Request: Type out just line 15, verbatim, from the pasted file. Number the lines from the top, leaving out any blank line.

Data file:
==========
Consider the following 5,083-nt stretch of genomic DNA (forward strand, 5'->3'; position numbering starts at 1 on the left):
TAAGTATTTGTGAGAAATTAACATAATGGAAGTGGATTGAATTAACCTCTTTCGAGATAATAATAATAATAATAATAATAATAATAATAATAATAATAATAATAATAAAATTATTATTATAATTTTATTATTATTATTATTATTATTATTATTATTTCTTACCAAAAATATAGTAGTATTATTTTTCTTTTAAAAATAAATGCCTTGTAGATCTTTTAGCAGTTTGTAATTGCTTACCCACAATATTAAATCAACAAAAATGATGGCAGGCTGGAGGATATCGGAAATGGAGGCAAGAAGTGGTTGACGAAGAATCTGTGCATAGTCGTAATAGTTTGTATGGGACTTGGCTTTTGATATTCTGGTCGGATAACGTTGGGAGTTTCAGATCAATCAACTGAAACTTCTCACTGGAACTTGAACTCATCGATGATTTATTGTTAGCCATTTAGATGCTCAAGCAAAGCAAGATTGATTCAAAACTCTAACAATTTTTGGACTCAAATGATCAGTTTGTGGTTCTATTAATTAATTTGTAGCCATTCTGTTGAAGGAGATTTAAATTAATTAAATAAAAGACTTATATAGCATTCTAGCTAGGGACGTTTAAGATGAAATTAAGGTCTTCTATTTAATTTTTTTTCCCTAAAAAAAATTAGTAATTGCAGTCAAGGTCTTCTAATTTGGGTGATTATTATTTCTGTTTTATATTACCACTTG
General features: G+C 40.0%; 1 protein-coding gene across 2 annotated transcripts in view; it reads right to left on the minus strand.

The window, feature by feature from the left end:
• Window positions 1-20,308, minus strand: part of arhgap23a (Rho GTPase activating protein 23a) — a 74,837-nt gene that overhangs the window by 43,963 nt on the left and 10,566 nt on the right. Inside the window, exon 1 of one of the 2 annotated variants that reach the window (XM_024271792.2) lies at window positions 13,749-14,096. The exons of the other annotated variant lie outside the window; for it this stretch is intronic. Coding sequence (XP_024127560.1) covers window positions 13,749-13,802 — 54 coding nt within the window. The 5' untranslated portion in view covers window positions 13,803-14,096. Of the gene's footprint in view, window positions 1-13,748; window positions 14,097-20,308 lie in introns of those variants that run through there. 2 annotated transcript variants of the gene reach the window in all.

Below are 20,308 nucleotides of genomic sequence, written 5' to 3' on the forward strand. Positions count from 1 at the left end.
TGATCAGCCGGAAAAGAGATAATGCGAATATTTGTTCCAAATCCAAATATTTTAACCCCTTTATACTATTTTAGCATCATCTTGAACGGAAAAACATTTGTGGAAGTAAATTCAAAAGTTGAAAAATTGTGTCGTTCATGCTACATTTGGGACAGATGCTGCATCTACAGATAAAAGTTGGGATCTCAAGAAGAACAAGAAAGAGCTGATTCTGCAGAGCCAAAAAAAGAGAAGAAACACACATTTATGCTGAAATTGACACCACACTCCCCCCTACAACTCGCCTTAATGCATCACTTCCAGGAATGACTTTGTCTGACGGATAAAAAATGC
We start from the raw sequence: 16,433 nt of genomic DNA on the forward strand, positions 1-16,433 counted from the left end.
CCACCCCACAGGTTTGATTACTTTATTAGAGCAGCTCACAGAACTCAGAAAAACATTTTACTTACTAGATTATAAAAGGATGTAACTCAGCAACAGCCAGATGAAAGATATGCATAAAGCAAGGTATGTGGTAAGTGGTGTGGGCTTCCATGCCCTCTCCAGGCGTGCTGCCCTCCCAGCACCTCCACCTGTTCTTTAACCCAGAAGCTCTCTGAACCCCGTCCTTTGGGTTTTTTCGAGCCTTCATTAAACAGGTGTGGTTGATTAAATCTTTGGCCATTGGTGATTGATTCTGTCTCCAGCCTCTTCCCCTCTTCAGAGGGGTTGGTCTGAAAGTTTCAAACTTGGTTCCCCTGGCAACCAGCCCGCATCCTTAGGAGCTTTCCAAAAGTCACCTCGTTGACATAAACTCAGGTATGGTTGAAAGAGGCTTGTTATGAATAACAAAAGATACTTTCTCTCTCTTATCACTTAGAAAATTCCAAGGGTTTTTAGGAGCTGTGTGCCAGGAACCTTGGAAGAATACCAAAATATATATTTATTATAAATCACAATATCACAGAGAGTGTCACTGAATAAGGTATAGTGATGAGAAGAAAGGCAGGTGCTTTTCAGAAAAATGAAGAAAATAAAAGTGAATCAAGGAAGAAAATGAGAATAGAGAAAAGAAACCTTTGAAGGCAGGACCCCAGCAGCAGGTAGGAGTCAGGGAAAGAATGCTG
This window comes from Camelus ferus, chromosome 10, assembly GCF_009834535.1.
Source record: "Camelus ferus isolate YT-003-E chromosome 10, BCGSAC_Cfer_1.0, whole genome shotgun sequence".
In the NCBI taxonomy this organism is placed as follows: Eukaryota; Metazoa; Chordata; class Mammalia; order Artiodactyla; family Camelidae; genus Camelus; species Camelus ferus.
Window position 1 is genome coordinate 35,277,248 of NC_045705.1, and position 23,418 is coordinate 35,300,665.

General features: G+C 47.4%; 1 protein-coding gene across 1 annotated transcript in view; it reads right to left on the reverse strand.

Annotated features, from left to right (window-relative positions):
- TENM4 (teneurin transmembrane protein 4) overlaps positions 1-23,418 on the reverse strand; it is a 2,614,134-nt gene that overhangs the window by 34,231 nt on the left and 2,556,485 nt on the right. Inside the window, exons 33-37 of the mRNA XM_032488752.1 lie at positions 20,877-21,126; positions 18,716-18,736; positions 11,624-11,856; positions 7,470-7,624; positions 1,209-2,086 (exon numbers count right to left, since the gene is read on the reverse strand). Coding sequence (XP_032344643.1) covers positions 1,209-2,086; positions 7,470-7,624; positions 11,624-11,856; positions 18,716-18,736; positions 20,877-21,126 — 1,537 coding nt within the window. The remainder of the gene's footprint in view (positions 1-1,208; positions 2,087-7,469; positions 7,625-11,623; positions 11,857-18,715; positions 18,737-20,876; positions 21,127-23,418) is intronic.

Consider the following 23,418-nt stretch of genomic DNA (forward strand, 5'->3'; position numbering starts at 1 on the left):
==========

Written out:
Annotated features, from left to right (window-relative positions):